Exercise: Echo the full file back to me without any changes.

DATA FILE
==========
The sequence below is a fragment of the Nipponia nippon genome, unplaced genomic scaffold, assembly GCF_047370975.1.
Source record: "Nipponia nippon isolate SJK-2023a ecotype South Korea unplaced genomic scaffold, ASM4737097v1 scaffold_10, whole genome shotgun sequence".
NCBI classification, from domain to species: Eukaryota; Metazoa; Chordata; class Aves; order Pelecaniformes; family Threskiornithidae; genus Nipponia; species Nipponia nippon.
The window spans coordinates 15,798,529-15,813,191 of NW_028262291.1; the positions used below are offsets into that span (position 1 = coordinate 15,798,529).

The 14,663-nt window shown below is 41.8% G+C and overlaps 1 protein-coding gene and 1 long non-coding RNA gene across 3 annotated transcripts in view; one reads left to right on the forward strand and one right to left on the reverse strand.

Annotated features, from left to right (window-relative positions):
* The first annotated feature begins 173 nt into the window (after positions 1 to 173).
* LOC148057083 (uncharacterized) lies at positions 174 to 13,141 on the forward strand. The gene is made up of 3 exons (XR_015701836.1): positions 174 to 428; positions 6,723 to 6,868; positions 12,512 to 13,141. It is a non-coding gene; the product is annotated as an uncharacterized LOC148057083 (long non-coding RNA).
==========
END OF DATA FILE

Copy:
The sequence below is a fragment of the Nipponia nippon genome, unplaced genomic scaffold, assembly GCF_047370975.1.
Source record: "Nipponia nippon isolate SJK-2023a ecotype South Korea unplaced genomic scaffold, ASM4737097v1 scaffold_10, whole genome shotgun sequence".
NCBI classification, from domain to species: Eukaryota; Metazoa; Chordata; class Aves; order Pelecaniformes; family Threskiornithidae; genus Nipponia; species Nipponia nippon.
The window spans coordinates 15,798,529-15,813,191 of NW_028262291.1; the positions used below are offsets into that span (position 1 = coordinate 15,798,529).

The 14,663-nt window shown below is 41.8% G+C and overlaps 1 protein-coding gene and 1 long non-coding RNA gene across 3 annotated transcripts in view; one reads left to right on the forward strand and one right to left on the reverse strand.

Annotated features, from left to right (window-relative positions):
* The first annotated feature begins 173 nt into the window (after positions 1 to 173).
* LOC148057083 (uncharacterized) lies at positions 174 to 13,141 on the forward strand. The gene is made up of 3 exons (XR_015701836.1): positions 174 to 428; positions 6,723 to 6,868; positions 12,512 to 13,141. It is a non-coding gene; the product is annotated as an uncharacterized LOC148057083 (long non-coding RNA).